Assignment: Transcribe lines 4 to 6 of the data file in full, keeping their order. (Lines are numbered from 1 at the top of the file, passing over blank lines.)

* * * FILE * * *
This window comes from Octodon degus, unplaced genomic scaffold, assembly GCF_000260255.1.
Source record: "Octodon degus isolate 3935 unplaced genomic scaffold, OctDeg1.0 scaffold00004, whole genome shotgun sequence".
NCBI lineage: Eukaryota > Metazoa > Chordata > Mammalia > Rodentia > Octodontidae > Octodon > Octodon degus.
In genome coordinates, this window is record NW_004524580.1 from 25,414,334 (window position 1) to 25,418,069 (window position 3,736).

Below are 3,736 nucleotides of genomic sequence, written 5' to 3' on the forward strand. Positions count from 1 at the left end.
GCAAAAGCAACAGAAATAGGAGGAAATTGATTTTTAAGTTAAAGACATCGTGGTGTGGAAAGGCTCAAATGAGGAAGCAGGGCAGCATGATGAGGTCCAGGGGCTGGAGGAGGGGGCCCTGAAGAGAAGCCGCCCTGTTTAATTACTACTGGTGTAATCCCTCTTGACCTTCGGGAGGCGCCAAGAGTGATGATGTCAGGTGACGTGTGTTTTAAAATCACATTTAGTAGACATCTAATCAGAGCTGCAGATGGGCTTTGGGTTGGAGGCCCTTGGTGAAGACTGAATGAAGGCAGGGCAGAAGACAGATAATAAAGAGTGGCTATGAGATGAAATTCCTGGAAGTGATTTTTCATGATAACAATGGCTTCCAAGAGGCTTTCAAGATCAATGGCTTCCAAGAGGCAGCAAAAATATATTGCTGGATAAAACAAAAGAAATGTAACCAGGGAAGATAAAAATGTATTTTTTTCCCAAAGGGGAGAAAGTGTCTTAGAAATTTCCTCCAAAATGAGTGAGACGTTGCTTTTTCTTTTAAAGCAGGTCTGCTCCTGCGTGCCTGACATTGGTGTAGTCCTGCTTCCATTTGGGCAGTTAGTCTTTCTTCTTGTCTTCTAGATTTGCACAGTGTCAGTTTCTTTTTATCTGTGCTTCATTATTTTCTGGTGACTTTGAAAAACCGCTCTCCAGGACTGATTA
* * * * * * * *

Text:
In genome coordinates, this window is record NW_004524580.1 from 25,414,334 (window position 1) to 25,418,069 (window position 3,736).

Below are 3,736 nucleotides of genomic sequence, written 5' to 3' on the forward strand. Positions count from 1 at the left end.
GCAAAAGCAACAGAAATAGGAGGAAATTGATTTTTAAGTTAAAGACATCGTGGTGTGGAAAGGCTCAAATGAGGAAGCAGGGCAGCATGATGAGGTCCAGGGGCTGGAGGAGGGGGCCCTGAAGAGAAGCCGCCCTGTTTAATTACTACTGGTGTAATCCCTCTTGACCTTCGGGAGGCGCCAAGAGTGATGATGTCAGGTGACGTGTGTTTTAAAATCACATTTAGTAGACATCTAATCAGAGCTGCAGATGGGCTTTGGGTTGGAGGCCCTTGGTGAAGACTGAATGAAGGCAGGGCAGAAGACAGATAATAAAGAGTGGCTATGAGATGAAATTCCTGGAAGTGATTTTTCATGATAACAATGGCTTCCAAGAGGCTTTCAAGATCAATGGCTTCCAAGAGGCAGCAAAAATATATTGCTGGATAAAACAAAAGAAATGTAACCAGGGAAGATAAAAATGTATTTTTTTCCCAAAGGGGAGAAAGTGTCTTAGAAATTTCCTCCAAAATGAGTGAGACGTTGCTTTTTCTTTTAAAGCAGGTCTGCTCCTGCGTGCCTGACATTGGTGTAGTCCTGCTTCCATTTGGGCAGTTAGTCTTTCTTCTTGTCTTCTAGATTTGCACAGTGTCAGTTTCTTTTTATCTGTGCTTCATTATTTTCTGGTGACTTTGAAAAACCGCTCTCCAGGACTGATTA